Natural Dishwasher Rinse Aid ~ Important Update

Dishwasher Rinse Aid flickr Wmk

In an effort to reduce toxins in our home, I try to make as many natural home care products as possible, like my no-streak window cleaner, shower cleaner, fruit fly trap, weed killer, foaming soap, and my not-so-homemade laundry soap.

I posted a super simple Homemade Dishwasher Rinse Aid previously, but it’s been about a year (I can’t believe it’s been that long) since and I have a very important update to share with you.

And this homemade rinse aid is at least as simple, if not more so.

Why the need for an update?  And how could it be very important?

Read on.  Please.

You know I am always looking for easier, more natural, and less expensive ways to do things around the home, right?

Well, when I wrote that first post, I was super excited when I figured out that I could get super clean and shiny dishes and glasses just by putting white vinegar in the rinse aid compartment of my dishwasher.

And, I was pleased with myself when I thought to add food coloring to the vinegar so that I could see when it was time to add more vinegar.

I mean, who can beat saving that much money, doing in naturally and not mucking up the environment with all of those chemicals and extra packaging?  (Not that I’ve ever bought rinse aid in my life — I haven’t :-).)

So–why the need for an update?

Well, here’s what happened.

My super duper homemade rinse aid was doing a great job for awhile, but then our dishes started to have some sort of gritty residue on them.

I thankfully was able to negotiate with our manufacturer to have a repairman come out for free since I had called about the issue when the dishwasher was still under warranty.

Well, I proudly showed the repairman my frugal prowess and felt I had really beaten the system with my homemade rinse aid, but I did ask him about something that had been bothering me.  And I wondered if this was partly the cause of my gritty dishes.  (Turns out we have slightly hard water, but that’s a different story.)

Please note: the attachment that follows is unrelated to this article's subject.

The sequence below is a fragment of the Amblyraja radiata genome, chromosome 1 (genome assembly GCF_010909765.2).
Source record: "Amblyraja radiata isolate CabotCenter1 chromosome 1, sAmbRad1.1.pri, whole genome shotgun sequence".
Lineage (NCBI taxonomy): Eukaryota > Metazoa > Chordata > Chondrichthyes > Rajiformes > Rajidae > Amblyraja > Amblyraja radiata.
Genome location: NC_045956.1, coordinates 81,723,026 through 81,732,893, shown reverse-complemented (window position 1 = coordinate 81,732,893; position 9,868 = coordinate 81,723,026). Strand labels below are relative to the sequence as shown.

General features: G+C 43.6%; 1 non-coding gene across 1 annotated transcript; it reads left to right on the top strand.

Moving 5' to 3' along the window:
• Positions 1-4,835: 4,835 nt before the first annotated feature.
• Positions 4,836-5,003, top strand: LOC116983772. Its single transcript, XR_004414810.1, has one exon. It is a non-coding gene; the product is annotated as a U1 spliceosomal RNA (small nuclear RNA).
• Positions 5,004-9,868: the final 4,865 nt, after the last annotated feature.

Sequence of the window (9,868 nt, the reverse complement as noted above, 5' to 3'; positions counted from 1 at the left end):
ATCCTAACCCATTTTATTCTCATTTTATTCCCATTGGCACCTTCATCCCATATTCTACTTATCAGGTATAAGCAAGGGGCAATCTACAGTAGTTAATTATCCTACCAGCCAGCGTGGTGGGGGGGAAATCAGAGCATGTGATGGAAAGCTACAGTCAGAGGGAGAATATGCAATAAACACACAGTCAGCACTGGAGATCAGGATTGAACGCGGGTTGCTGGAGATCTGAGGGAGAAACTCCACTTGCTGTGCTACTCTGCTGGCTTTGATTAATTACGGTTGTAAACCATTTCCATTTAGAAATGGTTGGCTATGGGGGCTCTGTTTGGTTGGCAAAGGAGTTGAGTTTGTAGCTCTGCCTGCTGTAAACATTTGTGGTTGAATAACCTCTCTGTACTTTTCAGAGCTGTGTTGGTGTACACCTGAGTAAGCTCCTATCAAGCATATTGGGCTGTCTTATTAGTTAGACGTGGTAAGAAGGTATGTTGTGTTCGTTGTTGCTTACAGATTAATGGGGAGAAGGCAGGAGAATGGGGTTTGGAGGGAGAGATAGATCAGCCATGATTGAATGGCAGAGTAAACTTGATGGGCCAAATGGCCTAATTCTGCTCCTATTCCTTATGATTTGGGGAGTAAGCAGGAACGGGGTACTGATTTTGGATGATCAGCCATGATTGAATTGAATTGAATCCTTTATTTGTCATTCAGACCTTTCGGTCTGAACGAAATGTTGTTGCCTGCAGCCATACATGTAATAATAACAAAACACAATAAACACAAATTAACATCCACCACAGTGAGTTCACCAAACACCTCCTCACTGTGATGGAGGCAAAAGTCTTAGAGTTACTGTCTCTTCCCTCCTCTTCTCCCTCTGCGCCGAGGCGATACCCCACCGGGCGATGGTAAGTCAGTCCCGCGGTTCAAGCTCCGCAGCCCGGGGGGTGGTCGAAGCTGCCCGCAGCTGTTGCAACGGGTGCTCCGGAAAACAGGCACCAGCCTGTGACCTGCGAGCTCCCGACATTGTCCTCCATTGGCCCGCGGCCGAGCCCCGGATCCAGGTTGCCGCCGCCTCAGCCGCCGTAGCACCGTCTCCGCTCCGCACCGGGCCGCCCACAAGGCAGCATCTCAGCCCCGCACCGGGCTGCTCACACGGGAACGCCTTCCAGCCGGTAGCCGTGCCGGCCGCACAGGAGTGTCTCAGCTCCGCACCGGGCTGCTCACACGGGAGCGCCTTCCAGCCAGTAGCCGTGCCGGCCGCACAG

See, the rinse aid compartment was still full of green-colored vinegar even thought I hadn’t refilled the compartment for maybe 4 months or so.

Well, the repairman told me something that I had no idea about.

The acid in the vinegar can damage the rubber components in the rinse aid compartment.

Well, shoot.

I mean, here I am trying to save myself and my readers money, and I might have created a big problem instead.

Now, I am not for sure about this, but another repairman told me the same thing.

This second repairman told me that on newer dishwashers, the rinse aid compartments have rubber components that aren’t really compatible with acidic things like vinegar.

He recommended the technique that I am sharing with you today.

So—first of all, please accept my apologies for possibly steering you down the wrong road.  It’s not fun for me  know that I might have steered you all down the wrong road.

And hopefully I can make it up to you with today’s tip for a Homemade Dishwasher Rinse Aid that is at least as easy as, if not more easy than the original rinse aid that I shared with you.



So there you have it.  Super simple.  You can avoid the step of the food coloring, but you do need to fill your little cup each time you run the dishwasher.

But at least it will work and you won’t be possibly damaging any components in your dishwasher.

Here’s a photo of our dishwasher for your enjoyment :-).   The vinegar is in the little plastic container in the lower left.